Appellate jurisdiction refers to the court authorized to hear the appeal of a case that was originally heard by a court of original jurisdiction. Appellate jurisdiction is relied on by the appeals court when reviewing lower court decisions. This does not mean, however, that the appeals court will hear all of the details of the case. The purpose of hearing a case in its entirety is for a trial, and an appeal is not a second trial, but rather a review of the facts surrounding what the appellant claims to be an error in the proceedings.
Here, the appellate court determines if the lower court made a mistake when it applied the relevant law to a case, or in some procedure during the trial. On appeal, an appellate court is empowered to either alter or reverse the lower court’s decision, should the appellate court find there to be an error in the lower court’s decision.
In addition to the federal circuit courts, other courts that can exercise appellate jurisdiction include:
- Federal district courts
- State courts of appeal
- State supreme courts
- S. Supreme Court
U.S. Supreme Court Original Jurisdiction
Despite being the highest legal authority in the land, the one power the U.S. Supreme Court does not usually enjoy is being the first court to hear a legal case. The Supreme Court only hears cases that have already been decided in a lower court, and often through the lower appellate courts as well. Because of this, the Supreme Court is essentially an appellate court.
However, the U.S. Supreme Court’s original jurisdiction is enabled in Article III, Section 2 of the U.S. Constitution. This section states that the U.S. Supreme Court’s original jurisdiction exists in cases that concern foreign ambassadors, as well as cases that concern two different U.S. states. When the issue is between two or more states, the Supreme Court acts like a trial court by gathering and hearing evidence related to the case. The evidence is heard by a Court-appointed “Special Master,” who also prepares the factual findings.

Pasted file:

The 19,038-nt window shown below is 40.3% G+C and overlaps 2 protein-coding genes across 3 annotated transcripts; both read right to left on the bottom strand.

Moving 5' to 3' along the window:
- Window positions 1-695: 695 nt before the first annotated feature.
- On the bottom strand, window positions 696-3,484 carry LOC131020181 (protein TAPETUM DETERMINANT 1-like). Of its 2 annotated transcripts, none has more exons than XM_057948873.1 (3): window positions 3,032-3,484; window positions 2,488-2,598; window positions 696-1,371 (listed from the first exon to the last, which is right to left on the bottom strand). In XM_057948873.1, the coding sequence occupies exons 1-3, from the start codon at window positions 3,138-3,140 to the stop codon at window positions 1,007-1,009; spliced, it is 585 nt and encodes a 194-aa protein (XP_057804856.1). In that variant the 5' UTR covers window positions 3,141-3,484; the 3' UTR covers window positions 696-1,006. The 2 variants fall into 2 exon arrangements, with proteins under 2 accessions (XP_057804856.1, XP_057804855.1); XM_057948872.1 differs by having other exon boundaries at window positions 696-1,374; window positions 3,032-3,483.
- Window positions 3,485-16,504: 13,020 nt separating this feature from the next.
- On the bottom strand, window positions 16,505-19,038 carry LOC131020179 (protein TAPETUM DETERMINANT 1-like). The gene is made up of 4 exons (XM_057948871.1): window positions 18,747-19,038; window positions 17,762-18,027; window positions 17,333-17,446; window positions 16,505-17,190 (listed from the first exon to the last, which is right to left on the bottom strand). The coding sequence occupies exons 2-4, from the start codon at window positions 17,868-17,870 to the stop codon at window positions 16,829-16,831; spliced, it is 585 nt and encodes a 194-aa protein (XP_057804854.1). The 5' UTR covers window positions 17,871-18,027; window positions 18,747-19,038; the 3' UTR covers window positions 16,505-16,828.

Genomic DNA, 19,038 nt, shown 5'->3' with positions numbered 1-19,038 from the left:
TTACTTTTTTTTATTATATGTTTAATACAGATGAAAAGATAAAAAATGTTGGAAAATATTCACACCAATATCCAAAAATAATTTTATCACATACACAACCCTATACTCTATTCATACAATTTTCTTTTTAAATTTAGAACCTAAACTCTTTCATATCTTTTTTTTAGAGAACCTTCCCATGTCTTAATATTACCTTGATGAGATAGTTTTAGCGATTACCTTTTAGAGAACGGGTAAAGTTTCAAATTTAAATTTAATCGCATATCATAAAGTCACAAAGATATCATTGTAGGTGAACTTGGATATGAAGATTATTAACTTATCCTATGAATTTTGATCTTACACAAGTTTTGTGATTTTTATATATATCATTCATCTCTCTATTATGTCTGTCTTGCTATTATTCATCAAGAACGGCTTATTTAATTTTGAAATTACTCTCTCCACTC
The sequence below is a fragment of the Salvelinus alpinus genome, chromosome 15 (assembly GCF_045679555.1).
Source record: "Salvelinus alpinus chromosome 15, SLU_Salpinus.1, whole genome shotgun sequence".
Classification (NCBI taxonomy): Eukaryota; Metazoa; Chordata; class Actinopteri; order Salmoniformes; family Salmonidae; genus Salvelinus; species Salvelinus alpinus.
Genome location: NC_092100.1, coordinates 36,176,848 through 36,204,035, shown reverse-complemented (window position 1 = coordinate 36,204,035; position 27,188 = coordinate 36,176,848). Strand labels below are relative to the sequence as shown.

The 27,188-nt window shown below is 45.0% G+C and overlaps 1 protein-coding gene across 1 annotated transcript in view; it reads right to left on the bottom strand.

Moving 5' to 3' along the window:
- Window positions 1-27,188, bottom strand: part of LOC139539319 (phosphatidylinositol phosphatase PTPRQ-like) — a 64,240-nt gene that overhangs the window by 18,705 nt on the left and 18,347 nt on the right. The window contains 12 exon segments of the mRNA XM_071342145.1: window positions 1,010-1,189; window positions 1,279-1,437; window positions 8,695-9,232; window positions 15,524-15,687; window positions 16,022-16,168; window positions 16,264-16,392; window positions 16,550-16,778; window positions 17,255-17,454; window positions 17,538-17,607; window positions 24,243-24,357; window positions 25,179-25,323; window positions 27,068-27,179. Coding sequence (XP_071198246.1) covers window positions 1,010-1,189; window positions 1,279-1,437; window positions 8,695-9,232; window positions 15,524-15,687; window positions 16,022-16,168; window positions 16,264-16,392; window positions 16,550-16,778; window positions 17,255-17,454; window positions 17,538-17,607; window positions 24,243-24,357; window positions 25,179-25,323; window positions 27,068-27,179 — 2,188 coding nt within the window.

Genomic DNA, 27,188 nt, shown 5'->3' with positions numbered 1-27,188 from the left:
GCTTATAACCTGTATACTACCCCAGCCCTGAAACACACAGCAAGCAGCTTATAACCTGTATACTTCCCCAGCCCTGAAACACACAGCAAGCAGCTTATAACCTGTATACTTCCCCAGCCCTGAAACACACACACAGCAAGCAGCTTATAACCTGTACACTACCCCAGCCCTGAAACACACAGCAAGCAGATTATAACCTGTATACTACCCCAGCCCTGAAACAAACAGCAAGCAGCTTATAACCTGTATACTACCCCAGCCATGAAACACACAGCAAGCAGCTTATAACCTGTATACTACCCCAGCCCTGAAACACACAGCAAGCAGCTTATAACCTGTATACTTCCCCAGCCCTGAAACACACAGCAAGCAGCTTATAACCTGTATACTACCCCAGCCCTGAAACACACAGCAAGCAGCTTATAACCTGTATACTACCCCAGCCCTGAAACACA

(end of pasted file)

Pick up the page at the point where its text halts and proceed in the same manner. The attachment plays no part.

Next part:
The lion’s share of cases heard by the U.S. Supreme Court concern issues of constitutional authority, and civil rights. As expected, because the Supreme Court is the most powerful court in the land, whatever decision the Court reaches in cases where it has original jurisdiction is final. No one has the right to appeal a decision made by the Supreme Court in these cases.
Marbury v. Madison
A good example of the U.S. Supreme Court’s original jurisdiction can be found in the 1803 case of Marbury v. Madison, which was a landmark case wherein the Supreme Court clearly distinguished the separate branches of the judicial review process that exists today. This means that the Court helped establish the clear differences between the executive and judicial branches as defined by the Constitution.
In this case, William Marbury was selected to be the new Justice of the Peace by President Adams, just before he left office. James Madison, the newly appointed Secretary of State, refused to deliver the signed commission to Marbury, which kept Marbury from taking the office. Marbury, in accordance with the newly enacted Judiciary Act of 1801, petitioned the Supreme Court to force Secretary James Madison to deliver the paperwork to him.
The Court found that, by refusing to deliver the documents, Madison had committed a crime, The Court did not order him to turn the paperwork over, however. Instead, the Court held that the provision within the Judiciary Act of 1801 that Marbury had relied on to file his claim directly with the Supreme Court was, in fact, unconstitutional.